In Maywood, 1,515 residents, or 13.4 percent of the residential population there, had jobs in Vernon at the time of the survey. In Huntington Park, 3,276 of its residents, or 13.4 percent of the residential population, worked in Vernon. Employees of Vernon businesses also figured largely in Bell, Bell Gardens, Cudahy and South Gate. The city of Los Angeles was home to nearly 16,000 Vernon-based employees.

Vernon Property Association President Steve Freed, who condemns the misconduct of Vernon city officials and favors giving businesses or property owners a vote, thinks the city might just find a way around the bill, especially if it will only affect cities with 150 or fewer residents. “I believe the City of Vernon will simply build an apartment building or two and raise their population over 150 people,” he said.

According to Pérez’s spokesperson John Vigna, this is why the bill establishes the minimum city population at 150 people as of Dec. 31st 2010, or three weeks from now, to prevent the city from doing something like this.

Vigna says Vernon city officials and businesspeople who feel they were not consulted or ignored prior to the introduction of the bill have the opportunity to speak at committee hearings.

Pérez’s past relationship with Vernon has included his opposition to a proposed power plant project, which the city abandoned just over a year ago after environmental justice groups and officials such as County Supervisor Gloria Molina campaigned against.

The project had the potential of reducing or maintaining utility costs for businesses in the city, but according to Andersen the chamber itself never took a position on it because they could not get sufficient information on the project at the time. The chamber has since pushed the city to be more transparent about Project Volt, in which the city is looking to invest in out-of-state power plants.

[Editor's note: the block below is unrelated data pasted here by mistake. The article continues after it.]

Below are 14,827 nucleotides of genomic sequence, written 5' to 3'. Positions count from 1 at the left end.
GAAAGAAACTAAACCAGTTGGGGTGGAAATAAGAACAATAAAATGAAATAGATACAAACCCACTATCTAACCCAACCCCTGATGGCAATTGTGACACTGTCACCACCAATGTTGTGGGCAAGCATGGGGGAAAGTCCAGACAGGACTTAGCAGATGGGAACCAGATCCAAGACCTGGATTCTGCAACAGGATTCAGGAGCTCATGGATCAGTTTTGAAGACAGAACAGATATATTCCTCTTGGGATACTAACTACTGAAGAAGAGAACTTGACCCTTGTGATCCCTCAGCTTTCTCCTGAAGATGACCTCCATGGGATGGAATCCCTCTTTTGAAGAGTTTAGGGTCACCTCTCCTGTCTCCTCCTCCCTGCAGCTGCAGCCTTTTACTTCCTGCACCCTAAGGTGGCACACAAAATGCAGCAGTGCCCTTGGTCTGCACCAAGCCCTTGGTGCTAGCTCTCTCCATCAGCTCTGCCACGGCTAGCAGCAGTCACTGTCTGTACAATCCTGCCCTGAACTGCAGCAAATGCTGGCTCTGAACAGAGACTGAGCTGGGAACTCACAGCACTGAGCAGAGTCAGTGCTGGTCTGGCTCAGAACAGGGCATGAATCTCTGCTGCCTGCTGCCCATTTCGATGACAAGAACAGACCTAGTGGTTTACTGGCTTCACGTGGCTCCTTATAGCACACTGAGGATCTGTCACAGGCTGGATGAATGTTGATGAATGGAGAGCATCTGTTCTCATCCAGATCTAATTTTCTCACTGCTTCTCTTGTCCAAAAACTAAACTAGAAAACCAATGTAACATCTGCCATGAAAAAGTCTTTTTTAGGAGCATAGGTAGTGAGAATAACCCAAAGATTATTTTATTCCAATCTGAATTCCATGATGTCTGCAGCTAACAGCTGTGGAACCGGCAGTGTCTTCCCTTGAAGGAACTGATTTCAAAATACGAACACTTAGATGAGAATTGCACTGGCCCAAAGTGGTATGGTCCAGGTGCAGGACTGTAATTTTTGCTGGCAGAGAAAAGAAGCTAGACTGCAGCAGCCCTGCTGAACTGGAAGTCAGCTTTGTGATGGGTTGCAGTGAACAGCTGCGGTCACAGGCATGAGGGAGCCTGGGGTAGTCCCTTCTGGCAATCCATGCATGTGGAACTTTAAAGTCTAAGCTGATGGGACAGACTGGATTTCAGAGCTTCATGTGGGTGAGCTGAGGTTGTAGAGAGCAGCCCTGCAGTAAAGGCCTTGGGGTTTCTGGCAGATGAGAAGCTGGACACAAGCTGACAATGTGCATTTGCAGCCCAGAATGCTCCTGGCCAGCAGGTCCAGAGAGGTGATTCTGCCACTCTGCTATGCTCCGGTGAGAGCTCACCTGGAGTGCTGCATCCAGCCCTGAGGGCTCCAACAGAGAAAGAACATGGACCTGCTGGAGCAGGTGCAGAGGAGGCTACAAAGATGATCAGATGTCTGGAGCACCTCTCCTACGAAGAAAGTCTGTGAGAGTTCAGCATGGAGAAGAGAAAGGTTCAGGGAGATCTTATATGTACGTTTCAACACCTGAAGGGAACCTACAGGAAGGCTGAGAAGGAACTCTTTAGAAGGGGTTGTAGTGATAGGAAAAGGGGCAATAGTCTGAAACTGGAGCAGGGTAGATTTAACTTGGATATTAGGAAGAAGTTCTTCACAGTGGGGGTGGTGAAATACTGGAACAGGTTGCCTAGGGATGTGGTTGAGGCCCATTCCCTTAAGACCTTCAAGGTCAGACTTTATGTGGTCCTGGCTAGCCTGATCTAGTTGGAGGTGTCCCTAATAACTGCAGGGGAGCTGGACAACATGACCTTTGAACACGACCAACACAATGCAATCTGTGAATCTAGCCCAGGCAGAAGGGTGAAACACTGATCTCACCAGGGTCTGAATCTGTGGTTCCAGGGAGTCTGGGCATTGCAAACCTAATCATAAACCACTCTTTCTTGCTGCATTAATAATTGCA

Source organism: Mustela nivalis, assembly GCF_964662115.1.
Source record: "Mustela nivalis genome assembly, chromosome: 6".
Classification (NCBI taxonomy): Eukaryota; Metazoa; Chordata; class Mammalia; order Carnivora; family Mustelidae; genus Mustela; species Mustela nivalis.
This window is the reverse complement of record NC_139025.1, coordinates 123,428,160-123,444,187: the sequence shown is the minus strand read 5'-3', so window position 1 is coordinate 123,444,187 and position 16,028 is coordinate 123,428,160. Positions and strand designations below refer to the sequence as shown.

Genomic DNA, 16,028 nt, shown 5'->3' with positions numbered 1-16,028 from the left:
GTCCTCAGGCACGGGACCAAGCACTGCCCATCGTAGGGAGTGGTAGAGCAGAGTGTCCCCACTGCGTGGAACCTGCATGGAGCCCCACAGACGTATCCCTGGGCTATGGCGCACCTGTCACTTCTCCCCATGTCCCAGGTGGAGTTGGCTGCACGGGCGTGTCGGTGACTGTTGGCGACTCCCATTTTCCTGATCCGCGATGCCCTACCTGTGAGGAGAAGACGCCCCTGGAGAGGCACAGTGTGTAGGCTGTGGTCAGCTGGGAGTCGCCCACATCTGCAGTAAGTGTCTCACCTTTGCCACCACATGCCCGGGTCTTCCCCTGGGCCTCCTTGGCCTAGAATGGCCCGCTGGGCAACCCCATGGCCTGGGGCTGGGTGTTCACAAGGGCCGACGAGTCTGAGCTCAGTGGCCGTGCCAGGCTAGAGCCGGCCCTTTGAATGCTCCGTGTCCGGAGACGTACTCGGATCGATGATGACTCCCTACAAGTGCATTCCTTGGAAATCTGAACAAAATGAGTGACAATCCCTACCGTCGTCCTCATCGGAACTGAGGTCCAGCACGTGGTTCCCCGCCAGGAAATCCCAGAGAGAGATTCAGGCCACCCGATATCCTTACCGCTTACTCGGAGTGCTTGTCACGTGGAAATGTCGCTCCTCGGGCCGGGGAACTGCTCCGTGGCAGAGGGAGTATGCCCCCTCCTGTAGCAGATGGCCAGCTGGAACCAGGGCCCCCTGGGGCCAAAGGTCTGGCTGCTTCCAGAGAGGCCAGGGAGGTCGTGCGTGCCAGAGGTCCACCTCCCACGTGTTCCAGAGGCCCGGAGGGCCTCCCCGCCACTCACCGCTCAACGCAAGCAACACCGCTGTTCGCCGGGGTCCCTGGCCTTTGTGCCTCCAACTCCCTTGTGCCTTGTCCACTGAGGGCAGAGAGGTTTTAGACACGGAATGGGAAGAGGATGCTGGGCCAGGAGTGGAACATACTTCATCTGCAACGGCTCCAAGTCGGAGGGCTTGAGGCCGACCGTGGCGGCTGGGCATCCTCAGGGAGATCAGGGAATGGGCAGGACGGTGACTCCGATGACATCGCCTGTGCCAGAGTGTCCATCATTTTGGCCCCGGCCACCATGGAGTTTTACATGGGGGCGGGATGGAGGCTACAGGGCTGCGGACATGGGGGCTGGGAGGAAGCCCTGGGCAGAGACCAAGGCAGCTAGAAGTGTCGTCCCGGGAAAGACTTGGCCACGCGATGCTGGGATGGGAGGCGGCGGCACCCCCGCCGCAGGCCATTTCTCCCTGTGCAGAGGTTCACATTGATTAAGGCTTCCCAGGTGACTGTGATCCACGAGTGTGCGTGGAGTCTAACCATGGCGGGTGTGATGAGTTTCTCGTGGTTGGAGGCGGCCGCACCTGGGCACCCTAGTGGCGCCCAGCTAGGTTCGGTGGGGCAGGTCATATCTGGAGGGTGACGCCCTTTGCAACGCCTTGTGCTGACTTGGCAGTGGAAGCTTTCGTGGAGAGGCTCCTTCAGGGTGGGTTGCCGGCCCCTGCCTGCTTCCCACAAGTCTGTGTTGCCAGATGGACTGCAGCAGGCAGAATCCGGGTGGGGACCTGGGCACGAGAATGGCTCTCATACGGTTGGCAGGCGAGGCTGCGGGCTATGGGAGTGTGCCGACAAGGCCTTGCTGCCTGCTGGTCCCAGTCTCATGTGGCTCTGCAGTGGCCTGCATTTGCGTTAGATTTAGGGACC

Andersen says Pérez’s bill could threaten the ability or desire of businesses to stay in California, depending on how disincorporation would affect energy and other utility rates, police and fire services, and the permitting process.

Vernon’s location among major freeway arterials and railroads has also been cited as ideal for businesses. Vernon is also home to several cold storage companies that by necessity must stay within a reasonable distance to consumers or end users of items such as food that must be kept cold.

In response to the business community’s concerns about the bill, Vigna said they “don’t anticipate any negative economic consequences” and will make sure not to take a “step back in job creation and retention.”

Vigna emphasized the issue being addressed by the bill is about “transparency and accountability or lack thereof” in Vernon, which “functionally does not have an independent electorate to hold city officials accountable.”

“That is why we are taking this unusual step to remedy this unusual problem,” he said.

Also on Monday Pérez said one the Assembly’s goals of the 2011-2012 session is to get California “back to work.”
“Job creation is our top priority, and it’s central to putting California back on the pathway to prosperity,” he said.

A bill that he introduced to restore childcare funding for working parents would save “tens of thousands of jobs,” he said.

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December 9, 2010  Copyright © 2012 Eastern Group Publications, Inc.